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Breath of Life

Ever feel deflated? Not like Tom Brady’s football, but simply worn out? Recently while I was on a hill operating a backhoe and turning with a full load the front right tire deflated. The tire popped off the rim and the air rushed out making an obvious loud hissing sound. I managed to put the tire back on the rim, attach a ratchet strap around it to cinch the tire tight around the rim, and refill it with air (there’s an alternative way that involves fire but for safety’s sake we won’t go there). With the help of a good friend and his air compressor the problem was solved and the backhoe was back in business. A deflated tire makes steering and operating the backhoe almost impossible. Everything comes to a standstill till the tire is repaired. That’s how life gets sometimes. You can get under such pressure that you “deflate” and everything around you comes to a halt. Being “deflated” isn’t fun. You know the feeling – when you’re exhausted and discouraged to the point of letting out a big sigh of frustration and weariness. I’ve been there. What you need is God to breath into your life physically and but, more importantly, spiritually. The physical refreshing is temporary but the spiritual refreshing is eternal.

There is a great Biblical truth of God breathing physical life into mankind (Genesis 2:7). He alone is the Creator. But He also breathes new life into people by the work He did on the cross (2 Corinthians 5:17). Physical and spiritual life are exclusively found in Jesus the Creator and Redeemer. He alone is the “Breath of Life” (Lamentations 4:20, Ezekiel 37:8). Genesis 2:7 reads, “God breathed life into Adam and he became a living being (soul)”. Also, Jesus, being fully human and divine, gave up His last breath at Calvary for the redemption and salvation of mankind (Mark 15:37). Job 33:4 reminds us, “The Spirit of God has made me and the breath of the Almighty gives me life.” He will put His Spirit (breath) in us and make us brand new (Ezekiel 36:26-28). Consistently human life is referred to in Scripture as the “breath of life” that originates from God (Genesis 6:17, 7:15, Psalm 104:29). In fact the very breath He gives us should be the breath we use to praise Him with and for our lives: “Let everything that has breath praise the Lord (Psalm 150:6)!” If you feel like “the wind has left your sails” or “the wind has been knocked out of you” Jesus can not only restore it physically as the Creator but more importantly also redeem it spiritually as the Redeemer! It is His Spirit breathing into us like CPR spiritually that resurrects our dry and weary bones giving them life (Ezekiel 37:1-14).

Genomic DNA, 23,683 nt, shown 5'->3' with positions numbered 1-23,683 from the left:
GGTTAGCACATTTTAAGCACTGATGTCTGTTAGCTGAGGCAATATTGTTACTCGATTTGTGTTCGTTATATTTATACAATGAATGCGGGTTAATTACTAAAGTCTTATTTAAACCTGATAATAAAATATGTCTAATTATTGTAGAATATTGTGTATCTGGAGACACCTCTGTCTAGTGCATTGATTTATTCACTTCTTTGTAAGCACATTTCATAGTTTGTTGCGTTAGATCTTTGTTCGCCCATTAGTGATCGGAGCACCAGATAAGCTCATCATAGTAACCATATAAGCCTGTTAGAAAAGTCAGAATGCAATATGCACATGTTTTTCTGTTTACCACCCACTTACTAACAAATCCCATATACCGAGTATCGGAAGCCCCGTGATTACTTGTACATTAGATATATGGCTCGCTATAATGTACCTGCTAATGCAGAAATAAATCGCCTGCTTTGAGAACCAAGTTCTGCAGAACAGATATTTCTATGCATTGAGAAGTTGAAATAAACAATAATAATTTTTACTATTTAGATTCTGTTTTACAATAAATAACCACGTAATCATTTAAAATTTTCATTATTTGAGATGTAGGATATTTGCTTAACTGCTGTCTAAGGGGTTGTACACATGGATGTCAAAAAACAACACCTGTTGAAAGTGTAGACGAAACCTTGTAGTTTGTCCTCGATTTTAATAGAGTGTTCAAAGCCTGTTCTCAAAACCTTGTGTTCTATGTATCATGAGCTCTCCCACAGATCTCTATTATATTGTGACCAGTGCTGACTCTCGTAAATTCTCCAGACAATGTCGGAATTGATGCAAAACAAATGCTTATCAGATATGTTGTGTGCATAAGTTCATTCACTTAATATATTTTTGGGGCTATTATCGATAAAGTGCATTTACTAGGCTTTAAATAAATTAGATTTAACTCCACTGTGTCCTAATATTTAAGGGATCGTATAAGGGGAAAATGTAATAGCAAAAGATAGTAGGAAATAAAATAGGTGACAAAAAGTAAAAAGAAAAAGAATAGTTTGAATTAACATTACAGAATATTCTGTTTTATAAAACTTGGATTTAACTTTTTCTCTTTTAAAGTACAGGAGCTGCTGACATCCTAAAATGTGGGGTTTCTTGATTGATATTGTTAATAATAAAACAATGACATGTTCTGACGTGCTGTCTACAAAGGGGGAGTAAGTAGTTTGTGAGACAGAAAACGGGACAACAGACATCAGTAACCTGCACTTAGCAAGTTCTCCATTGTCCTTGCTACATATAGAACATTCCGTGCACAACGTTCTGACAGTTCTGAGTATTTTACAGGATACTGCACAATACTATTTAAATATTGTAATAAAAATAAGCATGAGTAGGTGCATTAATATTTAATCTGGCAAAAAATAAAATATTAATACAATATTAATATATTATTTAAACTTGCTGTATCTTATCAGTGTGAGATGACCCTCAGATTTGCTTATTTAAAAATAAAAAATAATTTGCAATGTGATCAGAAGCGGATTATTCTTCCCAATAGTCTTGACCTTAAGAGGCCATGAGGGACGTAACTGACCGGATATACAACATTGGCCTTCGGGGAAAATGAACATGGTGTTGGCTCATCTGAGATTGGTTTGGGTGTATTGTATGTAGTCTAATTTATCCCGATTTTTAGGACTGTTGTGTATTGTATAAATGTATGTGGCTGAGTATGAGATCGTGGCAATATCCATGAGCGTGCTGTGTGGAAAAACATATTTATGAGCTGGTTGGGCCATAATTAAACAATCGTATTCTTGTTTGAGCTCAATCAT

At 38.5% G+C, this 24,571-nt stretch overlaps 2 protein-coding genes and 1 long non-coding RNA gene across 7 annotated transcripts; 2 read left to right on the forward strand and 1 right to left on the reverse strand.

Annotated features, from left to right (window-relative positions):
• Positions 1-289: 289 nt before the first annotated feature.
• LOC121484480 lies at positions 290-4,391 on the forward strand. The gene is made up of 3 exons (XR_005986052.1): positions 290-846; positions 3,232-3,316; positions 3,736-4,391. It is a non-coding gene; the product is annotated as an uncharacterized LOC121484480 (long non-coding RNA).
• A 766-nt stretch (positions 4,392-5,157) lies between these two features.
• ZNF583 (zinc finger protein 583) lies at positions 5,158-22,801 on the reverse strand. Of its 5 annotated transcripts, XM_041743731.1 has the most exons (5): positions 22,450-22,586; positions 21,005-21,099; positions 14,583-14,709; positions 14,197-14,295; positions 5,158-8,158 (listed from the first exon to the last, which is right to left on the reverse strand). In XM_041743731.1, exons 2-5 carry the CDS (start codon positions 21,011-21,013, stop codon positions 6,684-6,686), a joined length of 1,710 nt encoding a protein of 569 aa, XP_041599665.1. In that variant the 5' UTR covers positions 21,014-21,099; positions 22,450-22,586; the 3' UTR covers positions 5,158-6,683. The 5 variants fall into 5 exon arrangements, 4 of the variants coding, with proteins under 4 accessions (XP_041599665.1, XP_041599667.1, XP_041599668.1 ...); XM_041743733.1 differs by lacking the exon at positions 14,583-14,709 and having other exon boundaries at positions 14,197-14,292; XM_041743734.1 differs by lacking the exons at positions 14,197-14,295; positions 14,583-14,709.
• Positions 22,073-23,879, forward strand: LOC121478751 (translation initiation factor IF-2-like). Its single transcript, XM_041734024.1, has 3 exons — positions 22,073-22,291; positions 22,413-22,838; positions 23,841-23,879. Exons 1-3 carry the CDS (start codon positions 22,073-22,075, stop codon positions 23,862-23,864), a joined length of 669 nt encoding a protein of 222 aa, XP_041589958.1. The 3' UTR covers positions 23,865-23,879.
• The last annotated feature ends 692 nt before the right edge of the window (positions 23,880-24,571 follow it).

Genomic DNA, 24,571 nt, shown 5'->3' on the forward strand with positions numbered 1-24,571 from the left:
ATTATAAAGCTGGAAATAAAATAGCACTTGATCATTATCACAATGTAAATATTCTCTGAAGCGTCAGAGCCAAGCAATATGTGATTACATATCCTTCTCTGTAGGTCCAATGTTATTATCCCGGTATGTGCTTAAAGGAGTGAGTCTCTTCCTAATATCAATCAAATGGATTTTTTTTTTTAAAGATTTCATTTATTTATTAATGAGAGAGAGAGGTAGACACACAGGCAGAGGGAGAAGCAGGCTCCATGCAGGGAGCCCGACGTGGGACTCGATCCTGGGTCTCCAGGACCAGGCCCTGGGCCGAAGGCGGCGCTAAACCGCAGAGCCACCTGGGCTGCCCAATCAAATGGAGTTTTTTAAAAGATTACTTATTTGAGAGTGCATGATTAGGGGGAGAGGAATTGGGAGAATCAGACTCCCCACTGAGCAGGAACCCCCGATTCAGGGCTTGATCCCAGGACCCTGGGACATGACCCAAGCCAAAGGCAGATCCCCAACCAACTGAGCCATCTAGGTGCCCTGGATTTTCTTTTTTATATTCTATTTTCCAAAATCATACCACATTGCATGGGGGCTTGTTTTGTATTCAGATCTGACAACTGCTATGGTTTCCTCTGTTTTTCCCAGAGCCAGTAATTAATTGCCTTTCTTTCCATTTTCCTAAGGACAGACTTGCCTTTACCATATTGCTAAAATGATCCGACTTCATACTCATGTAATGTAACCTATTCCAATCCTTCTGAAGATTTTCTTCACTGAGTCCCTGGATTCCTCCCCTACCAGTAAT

John 20:21-22 is fascinating and as Jesus appeared to His disciples and said, “‘Peace to you! As the Father has sent Me, so I also send you.’ When He had said this, He breathed on them, and said to them, ‘Receive the Holy Spirit'”. The word for Spirit is the same used for breath or wind. It is remarkable that Jesus correlates the imagery of breathing physical life into mankind at Creation with His breathing Spiritual life into the disciples! It is truly, “He who gives to all people life and breath and all things” (Acts 17:25). It is God alone who gives us life and breath physically and it is He as well that gives us new life and the breath of the Holy Spirit! Without His breath at Creation we would have never been born physically but more importantly without His Breath (Holy Spirit) that comes at Salvation we would never have been reborn (John 3) spiritually! Don’t just seek Him for temporal physical replenishment but more importantly eternal spiritual renewal! Jesus truly fills our lives with His Holy Spirit! Breathe on me, breath of God!

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Stephen and his wife Haley have called Arkansas home all of their lives. Stephen has served in several ministry roles over the last 25 years and as a lead pastor for the last 8 years. Stephen attended Williams Baptist College and earned a BA in Biblical Studies from Ouachita Baptist University, an MA, MDiv, and DMin in Christian Leadership and Pastoral Ministries from Liberty University. When not pastoring, Stephen enjoys running, cycling, reading, writing, camping, fishing, and spending time with his family.

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